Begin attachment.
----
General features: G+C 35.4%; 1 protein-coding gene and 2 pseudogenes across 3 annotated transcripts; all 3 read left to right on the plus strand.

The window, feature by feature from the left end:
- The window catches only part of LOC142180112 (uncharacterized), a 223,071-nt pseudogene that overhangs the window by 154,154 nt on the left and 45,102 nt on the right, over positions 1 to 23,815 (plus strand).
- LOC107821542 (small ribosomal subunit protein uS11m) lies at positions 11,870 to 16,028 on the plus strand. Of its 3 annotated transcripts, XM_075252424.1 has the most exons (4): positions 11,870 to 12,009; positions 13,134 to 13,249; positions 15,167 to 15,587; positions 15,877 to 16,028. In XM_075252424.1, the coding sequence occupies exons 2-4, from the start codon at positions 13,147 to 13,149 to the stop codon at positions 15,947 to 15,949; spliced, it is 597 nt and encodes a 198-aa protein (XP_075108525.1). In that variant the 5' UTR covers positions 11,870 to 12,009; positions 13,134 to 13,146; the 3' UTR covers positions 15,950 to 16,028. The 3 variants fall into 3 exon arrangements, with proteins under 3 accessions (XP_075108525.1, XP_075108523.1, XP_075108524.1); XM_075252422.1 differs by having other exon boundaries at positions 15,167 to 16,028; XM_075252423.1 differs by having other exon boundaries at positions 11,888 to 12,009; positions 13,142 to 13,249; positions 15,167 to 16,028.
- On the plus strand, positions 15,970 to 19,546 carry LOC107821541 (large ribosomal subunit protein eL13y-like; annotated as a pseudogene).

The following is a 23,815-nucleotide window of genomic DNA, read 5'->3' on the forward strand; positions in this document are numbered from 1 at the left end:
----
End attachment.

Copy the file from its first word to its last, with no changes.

General features: G+C 35.4%; 1 protein-coding gene and 2 pseudogenes across 3 annotated transcripts; all 3 read left to right on the plus strand.

The window, feature by feature from the left end:
- The window catches only part of LOC142180112 (uncharacterized), a 223,071-nt pseudogene that overhangs the window by 154,154 nt on the left and 45,102 nt on the right, over positions 1 to 23,815 (plus strand).
- LOC107821542 (small ribosomal subunit protein uS11m) lies at positions 11,870 to 16,028 on the plus strand. Of its 3 annotated transcripts, XM_075252424.1 has the most exons (4): positions 11,870 to 12,009; positions 13,134 to 13,249; positions 15,167 to 15,587; positions 15,877 to 16,028. In XM_075252424.1, the coding sequence occupies exons 2-4, from the start codon at positions 13,147 to 13,149 to the stop codon at positions 15,947 to 15,949; spliced, it is 597 nt and encodes a 198-aa protein (XP_075108525.1). In that variant the 5' UTR covers positions 11,870 to 12,009; positions 13,134 to 13,146; the 3' UTR covers positions 15,950 to 16,028. The 3 variants fall into 3 exon arrangements, with proteins under 3 accessions (XP_075108525.1, XP_075108523.1, XP_075108524.1); XM_075252422.1 differs by having other exon boundaries at positions 15,167 to 16,028; XM_075252423.1 differs by having other exon boundaries at positions 11,888 to 12,009; positions 13,142 to 13,249; positions 15,167 to 16,028.
- On the plus strand, positions 15,970 to 19,546 carry LOC107821541 (large ribosomal subunit protein eL13y-like; annotated as a pseudogene).

The following is a 23,815-nucleotide window of genomic DNA, read 5'->3' on the forward strand; positions in this document are numbered from 1 at the left end: